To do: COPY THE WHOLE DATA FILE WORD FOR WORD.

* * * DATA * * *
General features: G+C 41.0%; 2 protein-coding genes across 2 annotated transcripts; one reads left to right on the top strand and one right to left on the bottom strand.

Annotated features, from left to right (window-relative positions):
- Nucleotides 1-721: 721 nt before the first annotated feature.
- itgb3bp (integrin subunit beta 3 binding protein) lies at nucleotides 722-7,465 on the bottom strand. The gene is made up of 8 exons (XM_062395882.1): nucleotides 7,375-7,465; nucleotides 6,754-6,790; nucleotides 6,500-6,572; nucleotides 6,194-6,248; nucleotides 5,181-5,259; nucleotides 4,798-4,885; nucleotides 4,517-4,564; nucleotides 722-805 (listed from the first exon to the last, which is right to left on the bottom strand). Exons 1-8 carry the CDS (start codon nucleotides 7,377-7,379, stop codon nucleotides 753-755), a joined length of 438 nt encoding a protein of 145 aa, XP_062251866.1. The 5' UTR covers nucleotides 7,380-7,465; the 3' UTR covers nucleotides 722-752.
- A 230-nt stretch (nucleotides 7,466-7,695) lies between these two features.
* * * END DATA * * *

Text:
General features: G+C 41.0%; 2 protein-coding genes across 2 annotated transcripts; one reads left to right on the top strand and one right to left on the bottom strand.

Annotated features, from left to right (window-relative positions):
- Nucleotides 1-721: 721 nt before the first annotated feature.
- itgb3bp (integrin subunit beta 3 binding protein) lies at nucleotides 722-7,465 on the bottom strand. The gene is made up of 8 exons (XM_062395882.1): nucleotides 7,375-7,465; nucleotides 6,754-6,790; nucleotides 6,500-6,572; nucleotides 6,194-6,248; nucleotides 5,181-5,259; nucleotides 4,798-4,885; nucleotides 4,517-4,564; nucleotides 722-805 (listed from the first exon to the last, which is right to left on the bottom strand). Exons 1-8 carry the CDS (start codon nucleotides 7,377-7,379, stop codon nucleotides 753-755), a joined length of 438 nt encoding a protein of 145 aa, XP_062251866.1. The 5' UTR covers nucleotides 7,380-7,465; the 3' UTR covers nucleotides 722-752.
- A 230-nt stretch (nucleotides 7,466-7,695) lies between these two features.